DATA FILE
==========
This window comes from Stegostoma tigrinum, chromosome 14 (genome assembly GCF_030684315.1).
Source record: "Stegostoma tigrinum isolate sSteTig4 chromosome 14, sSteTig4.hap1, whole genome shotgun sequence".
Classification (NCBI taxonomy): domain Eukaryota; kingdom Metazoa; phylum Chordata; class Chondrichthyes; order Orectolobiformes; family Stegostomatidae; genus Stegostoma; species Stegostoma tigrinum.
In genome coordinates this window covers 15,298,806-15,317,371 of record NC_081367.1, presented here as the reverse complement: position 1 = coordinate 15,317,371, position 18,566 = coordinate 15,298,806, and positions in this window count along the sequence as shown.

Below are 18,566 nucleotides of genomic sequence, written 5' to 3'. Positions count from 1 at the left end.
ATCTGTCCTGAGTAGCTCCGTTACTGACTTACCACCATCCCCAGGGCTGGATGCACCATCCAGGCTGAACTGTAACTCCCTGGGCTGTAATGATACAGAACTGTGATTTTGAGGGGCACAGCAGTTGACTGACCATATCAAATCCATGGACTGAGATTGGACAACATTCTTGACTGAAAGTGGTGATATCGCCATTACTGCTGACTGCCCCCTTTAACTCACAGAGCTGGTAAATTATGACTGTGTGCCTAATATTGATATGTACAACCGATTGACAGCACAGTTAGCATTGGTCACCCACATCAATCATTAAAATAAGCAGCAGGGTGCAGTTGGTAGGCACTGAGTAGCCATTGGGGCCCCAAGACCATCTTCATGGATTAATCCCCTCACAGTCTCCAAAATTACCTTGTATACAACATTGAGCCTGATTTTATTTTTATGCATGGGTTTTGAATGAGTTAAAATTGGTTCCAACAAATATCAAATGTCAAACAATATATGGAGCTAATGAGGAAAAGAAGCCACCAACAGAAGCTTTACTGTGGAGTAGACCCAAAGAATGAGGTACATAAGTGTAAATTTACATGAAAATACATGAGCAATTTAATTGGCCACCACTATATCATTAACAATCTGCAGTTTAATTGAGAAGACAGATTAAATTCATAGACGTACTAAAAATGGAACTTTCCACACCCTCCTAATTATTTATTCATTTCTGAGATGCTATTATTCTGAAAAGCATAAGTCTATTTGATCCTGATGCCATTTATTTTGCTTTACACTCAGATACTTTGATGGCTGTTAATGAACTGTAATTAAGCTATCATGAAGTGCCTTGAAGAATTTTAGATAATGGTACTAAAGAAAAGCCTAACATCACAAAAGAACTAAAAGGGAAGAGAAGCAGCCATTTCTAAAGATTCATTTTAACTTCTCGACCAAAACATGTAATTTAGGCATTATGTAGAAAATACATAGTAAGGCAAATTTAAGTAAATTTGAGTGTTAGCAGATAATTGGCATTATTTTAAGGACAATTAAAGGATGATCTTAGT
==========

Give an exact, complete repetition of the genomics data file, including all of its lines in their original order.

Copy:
This window comes from Stegostoma tigrinum, chromosome 14 (genome assembly GCF_030684315.1).
Source record: "Stegostoma tigrinum isolate sSteTig4 chromosome 14, sSteTig4.hap1, whole genome shotgun sequence".
Classification (NCBI taxonomy): domain Eukaryota; kingdom Metazoa; phylum Chordata; class Chondrichthyes; order Orectolobiformes; family Stegostomatidae; genus Stegostoma; species Stegostoma tigrinum.
In genome coordinates this window covers 15,298,806-15,317,371 of record NC_081367.1, presented here as the reverse complement: position 1 = coordinate 15,317,371, position 18,566 = coordinate 15,298,806, and positions in this window count along the sequence as shown.

Below are 18,566 nucleotides of genomic sequence, written 5' to 3'. Positions count from 1 at the left end.
ATCTGTCCTGAGTAGCTCCGTTACTGACTTACCACCATCCCCAGGGCTGGATGCACCATCCAGGCTGAACTGTAACTCCCTGGGCTGTAATGATACAGAACTGTGATTTTGAGGGGCACAGCAGTTGACTGACCATATCAAATCCATGGACTGAGATTGGACAACATTCTTGACTGAAAGTGGTGATATCGCCATTACTGCTGACTGCCCCCTTTAACTCACAGAGCTGGTAAATTATGACTGTGTGCCTAATATTGATATGTACAACCGATTGACAGCACAGTTAGCATTGGTCACCCACATCAATCATTAAAATAAGCAGCAGGGTGCAGTTGGTAGGCACTGAGTAGCCATTGGGGCCCCAAGACCATCTTCATGGATTAATCCCCTCACAGTCTCCAAAATTACCTTGTATACAACATTGAGCCTGATTTTATTTTTATGCATGGGTTTTGAATGAGTTAAAATTGGTTCCAACAAATATCAAATGTCAAACAATATATGGAGCTAATGAGGAAAAGAAGCCACCAACAGAAGCTTTACTGTGGAGTAGACCCAAAGAATGAGGTACATAAGTGTAAATTTACATGAAAATACATGAGCAATTTAATTGGCCACCACTATATCATTAACAATCTGCAGTTTAATTGAGAAGACAGATTAAATTCATAGACGTACTAAAAATGGAACTTTCCACACCCTCCTAATTATTTATTCATTTCTGAGATGCTATTATTCTGAAAAGCATAAGTCTATTTGATCCTGATGCCATTTATTTTGCTTTACACTCAGATACTTTGATGGCTGTTAATGAACTGTAATTAAGCTATCATGAAGTGCCTTGAAGAATTTTAGATAATGGTACTAAAGAAAAGCCTAACATCACAAAAGAACTAAAAGGGAAGAGAAGCAGCCATTTCTAAAGATTCATTTTAACTTCTCGACCAAAACATGTAATTTAGGCATTATGTAGAAAATACATAGTAAGGCAAATTTAAGTAAATTTGAGTGTTAGCAGATAATTGGCATTATTTTAAGGACAATTAAAGGATGATCTTAGT